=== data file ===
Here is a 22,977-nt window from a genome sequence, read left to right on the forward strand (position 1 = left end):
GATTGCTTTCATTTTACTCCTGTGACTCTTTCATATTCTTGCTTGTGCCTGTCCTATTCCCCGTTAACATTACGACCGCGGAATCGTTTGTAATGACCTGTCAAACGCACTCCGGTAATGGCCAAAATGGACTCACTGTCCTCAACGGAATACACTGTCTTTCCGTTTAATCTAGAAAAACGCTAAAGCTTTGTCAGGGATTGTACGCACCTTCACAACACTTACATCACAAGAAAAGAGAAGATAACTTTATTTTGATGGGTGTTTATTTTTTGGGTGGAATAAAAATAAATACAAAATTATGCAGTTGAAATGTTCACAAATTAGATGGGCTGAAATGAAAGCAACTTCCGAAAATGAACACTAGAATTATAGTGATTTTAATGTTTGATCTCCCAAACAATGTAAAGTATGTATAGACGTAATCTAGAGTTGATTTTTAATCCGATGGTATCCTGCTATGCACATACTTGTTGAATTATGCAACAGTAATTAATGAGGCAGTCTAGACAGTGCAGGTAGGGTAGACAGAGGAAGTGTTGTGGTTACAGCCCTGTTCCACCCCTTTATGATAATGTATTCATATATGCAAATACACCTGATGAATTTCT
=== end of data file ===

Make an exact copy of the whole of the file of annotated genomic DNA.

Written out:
Here is a 22,977-nt window from a genome sequence, read left to right on the forward strand (position 1 = left end):
GATTGCTTTCATTTTACTCCTGTGACTCTTTCATATTCTTGCTTGTGCCTGTCCTATTCCCCGTTAACATTACGACCGCGGAATCGTTTGTAATGACCTGTCAAACGCACTCCGGTAATGGCCAAAATGGACTCACTGTCCTCAACGGAATACACTGTCTTTCCGTTTAATCTAGAAAAACGCTAAAGCTTTGTCAGGGATTGTACGCACCTTCACAACACTTACATCACAAGAAAAGAGAAGATAACTTTATTTTGATGGGTGTTTATTTTTTGGGTGGAATAAAAATAAATACAAAATTATGCAGTTGAAATGTTCACAAATTAGATGGGCTGAAATGAAAGCAACTTCCGAAAATGAACACTAGAATTATAGTGATTTTAATGTTTGATCTCCCAAACAATGTAAAGTATGTATAGACGTAATCTAGAGTTGATTTTTAATCCGATGGTATCCTGCTATGCACATACTTGTTGAATTATGCAACAGTAATTAATGAGGCAGTCTAGACAGTGCAGGTAGGGTAGACAGAGGAAGTGTTGTGGTTACAGCCCTGTTCCACCCCTTTATGATAATGTATTCATATATGCAAATACACCTGATGAATTTCT